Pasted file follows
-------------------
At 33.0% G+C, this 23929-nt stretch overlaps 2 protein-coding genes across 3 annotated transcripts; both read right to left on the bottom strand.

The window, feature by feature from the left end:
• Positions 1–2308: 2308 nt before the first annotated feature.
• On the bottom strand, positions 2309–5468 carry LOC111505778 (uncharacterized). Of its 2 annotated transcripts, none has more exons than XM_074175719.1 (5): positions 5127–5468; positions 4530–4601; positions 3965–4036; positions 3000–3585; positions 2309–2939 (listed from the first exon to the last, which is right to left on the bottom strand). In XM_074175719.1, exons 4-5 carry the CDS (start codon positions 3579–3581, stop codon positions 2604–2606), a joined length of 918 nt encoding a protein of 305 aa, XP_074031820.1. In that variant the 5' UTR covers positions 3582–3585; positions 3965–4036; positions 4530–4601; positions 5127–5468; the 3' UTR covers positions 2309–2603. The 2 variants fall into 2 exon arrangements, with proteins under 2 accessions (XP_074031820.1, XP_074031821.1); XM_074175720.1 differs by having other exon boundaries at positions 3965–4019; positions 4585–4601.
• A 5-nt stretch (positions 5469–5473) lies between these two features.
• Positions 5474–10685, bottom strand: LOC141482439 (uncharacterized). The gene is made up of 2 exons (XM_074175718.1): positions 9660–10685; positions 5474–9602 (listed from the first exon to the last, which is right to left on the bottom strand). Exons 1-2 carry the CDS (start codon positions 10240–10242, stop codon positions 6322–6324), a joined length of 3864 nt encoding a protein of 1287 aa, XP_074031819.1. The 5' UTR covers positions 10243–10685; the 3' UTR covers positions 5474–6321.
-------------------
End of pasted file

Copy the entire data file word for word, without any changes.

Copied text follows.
At 33.0% G+C, this 23929-nt stretch overlaps 2 protein-coding genes across 3 annotated transcripts; both read right to left on the bottom strand.

The window, feature by feature from the left end:
• Positions 1–2308: 2308 nt before the first annotated feature.
• On the bottom strand, positions 2309–5468 carry LOC111505778 (uncharacterized). Of its 2 annotated transcripts, none has more exons than XM_074175719.1 (5): positions 5127–5468; positions 4530–4601; positions 3965–4036; positions 3000–3585; positions 2309–2939 (listed from the first exon to the last, which is right to left on the bottom strand). In XM_074175719.1, exons 4-5 carry the CDS (start codon positions 3579–3581, stop codon positions 2604–2606), a joined length of 918 nt encoding a protein of 305 aa, XP_074031820.1. In that variant the 5' UTR covers positions 3582–3585; positions 3965–4036; positions 4530–4601; positions 5127–5468; the 3' UTR covers positions 2309–2603. The 2 variants fall into 2 exon arrangements, with proteins under 2 accessions (XP_074031820.1, XP_074031821.1); XM_074175720.1 differs by having other exon boundaries at positions 3965–4019; positions 4585–4601.
• A 5-nt stretch (positions 5469–5473) lies between these two features.
• Positions 5474–10685, bottom strand: LOC141482439 (uncharacterized). The gene is made up of 2 exons (XM_074175718.1): positions 9660–10685; positions 5474–9602 (listed from the first exon to the last, which is right to left on the bottom strand). Exons 1-2 carry the CDS (start codon positions 10240–10242, stop codon positions 6322–6324), a joined length of 3864 nt encoding a protein of 1287 aa, XP_074031819.1. The 5' UTR covers positions 10243–10685; the 3' UTR covers positions 5474–6321.